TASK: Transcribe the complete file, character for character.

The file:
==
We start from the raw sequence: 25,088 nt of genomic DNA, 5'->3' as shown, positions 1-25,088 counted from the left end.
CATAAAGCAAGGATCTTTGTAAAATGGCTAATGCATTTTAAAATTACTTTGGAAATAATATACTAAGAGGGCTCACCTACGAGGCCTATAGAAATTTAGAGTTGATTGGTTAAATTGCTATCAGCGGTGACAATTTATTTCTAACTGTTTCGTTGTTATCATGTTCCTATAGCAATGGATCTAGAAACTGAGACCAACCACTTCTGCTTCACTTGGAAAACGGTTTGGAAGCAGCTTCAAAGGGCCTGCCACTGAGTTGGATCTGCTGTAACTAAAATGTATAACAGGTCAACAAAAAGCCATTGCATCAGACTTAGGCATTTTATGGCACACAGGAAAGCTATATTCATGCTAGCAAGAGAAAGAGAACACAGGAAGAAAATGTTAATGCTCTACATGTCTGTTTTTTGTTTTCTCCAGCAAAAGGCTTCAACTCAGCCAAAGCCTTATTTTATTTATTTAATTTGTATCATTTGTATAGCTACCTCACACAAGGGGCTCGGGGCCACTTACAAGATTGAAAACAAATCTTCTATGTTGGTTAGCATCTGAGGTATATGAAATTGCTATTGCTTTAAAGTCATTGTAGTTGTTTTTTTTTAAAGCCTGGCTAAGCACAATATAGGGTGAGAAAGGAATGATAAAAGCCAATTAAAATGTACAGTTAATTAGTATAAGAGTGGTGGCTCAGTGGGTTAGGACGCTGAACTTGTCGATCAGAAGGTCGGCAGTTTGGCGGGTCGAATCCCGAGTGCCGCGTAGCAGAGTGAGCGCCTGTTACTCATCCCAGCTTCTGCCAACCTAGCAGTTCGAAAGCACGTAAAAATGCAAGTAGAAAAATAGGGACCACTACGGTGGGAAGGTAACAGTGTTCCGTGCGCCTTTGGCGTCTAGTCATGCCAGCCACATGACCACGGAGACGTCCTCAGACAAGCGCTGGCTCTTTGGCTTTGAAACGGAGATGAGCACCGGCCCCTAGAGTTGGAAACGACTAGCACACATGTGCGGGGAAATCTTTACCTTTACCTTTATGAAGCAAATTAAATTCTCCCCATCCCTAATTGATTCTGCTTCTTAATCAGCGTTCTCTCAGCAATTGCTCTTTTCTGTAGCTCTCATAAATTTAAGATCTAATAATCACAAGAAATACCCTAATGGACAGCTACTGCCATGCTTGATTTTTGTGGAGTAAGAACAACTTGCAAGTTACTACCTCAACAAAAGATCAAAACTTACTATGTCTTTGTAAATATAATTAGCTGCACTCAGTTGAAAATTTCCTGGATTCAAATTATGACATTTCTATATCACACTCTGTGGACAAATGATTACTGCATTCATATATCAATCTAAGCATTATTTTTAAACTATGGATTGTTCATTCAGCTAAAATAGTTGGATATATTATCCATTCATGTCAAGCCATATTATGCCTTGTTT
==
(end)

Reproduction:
We start from the raw sequence: 25,088 nt of genomic DNA, 5'->3' as shown, positions 1-25,088 counted from the left end.
CATAAAGCAAGGATCTTTGTAAAATGGCTAATGCATTTTAAAATTACTTTGGAAATAATATACTAAGAGGGCTCACCTACGAGGCCTATAGAAATTTAGAGTTGATTGGTTAAATTGCTATCAGCGGTGACAATTTATTTCTAACTGTTTCGTTGTTATCATGTTCCTATAGCAATGGATCTAGAAACTGAGACCAACCACTTCTGCTTCACTTGGAAAACGGTTTGGAAGCAGCTTCAAAGGGCCTGCCACTGAGTTGGATCTGCTGTAACTAAAATGTATAACAGGTCAACAAAAAGCCATTGCATCAGACTTAGGCATTTTATGGCACACAGGAAAGCTATATTCATGCTAGCAAGAGAAAGAGAACACAGGAAGAAAATGTTAATGCTCTACATGTCTGTTTTTTGTTTTCTCCAGCAAAAGGCTTCAACTCAGCCAAAGCCTTATTTTATTTATTTAATTTGTATCATTTGTATAGCTACCTCACACAAGGGGCTCGGGGCCACTTACAAGATTGAAAACAAATCTTCTATGTTGGTTAGCATCTGAGGTATATGAAATTGCTATTGCTTTAAAGTCATTGTAGTTGTTTTTTTTTAAAGCCTGGCTAAGCACAATATAGGGTGAGAAAGGAATGATAAAAGCCAATTAAAATGTACAGTTAATTAGTATAAGAGTGGTGGCTCAGTGGGTTAGGACGCTGAACTTGTCGATCAGAAGGTCGGCAGTTTGGCGGGTCGAATCCCGAGTGCCGCGTAGCAGAGTGAGCGCCTGTTACTCATCCCAGCTTCTGCCAACCTAGCAGTTCGAAAGCACGTAAAAATGCAAGTAGAAAAATAGGGACCACTACGGTGGGAAGGTAACAGTGTTCCGTGCGCCTTTGGCGTCTAGTCATGCCAGCCACATGACCACGGAGACGTCCTCAGACAAGCGCTGGCTCTTTGGCTTTGAAACGGAGATGAGCACCGGCCCCTAGAGTTGGAAACGACTAGCACACATGTGCGGGGAAATCTTTACCTTTACCTTTATGAAGCAAATTAAATTCTCCCCATCCCTAATTGATTCTGCTTCTTAATCAGCGTTCTCTCAGCAATTGCTCTTTTCTGTAGCTCTCATAAATTTAAGATCTAATAATCACAAGAAATACCCTAATGGACAGCTACTGCCATGCTTGATTTTTGTGGAGTAAGAACAACTTGCAAGTTACTACCTCAACAAAAGATCAAAACTTACTATGTCTTTGTAAATATAATTAGCTGCACTCAGTTGAAAATTTCCTGGATTCAAATTATGACATTTCTATATCACACTCTGTGGACAAATGATTACTGCATTCATATATCAATCTAAGCATTATTTTTAAACTATGGATTGTTCATTCAGCTAAAATAGTTGGATATATTATCCATTCATGTCAAGCCATATTATGCCTTGTTT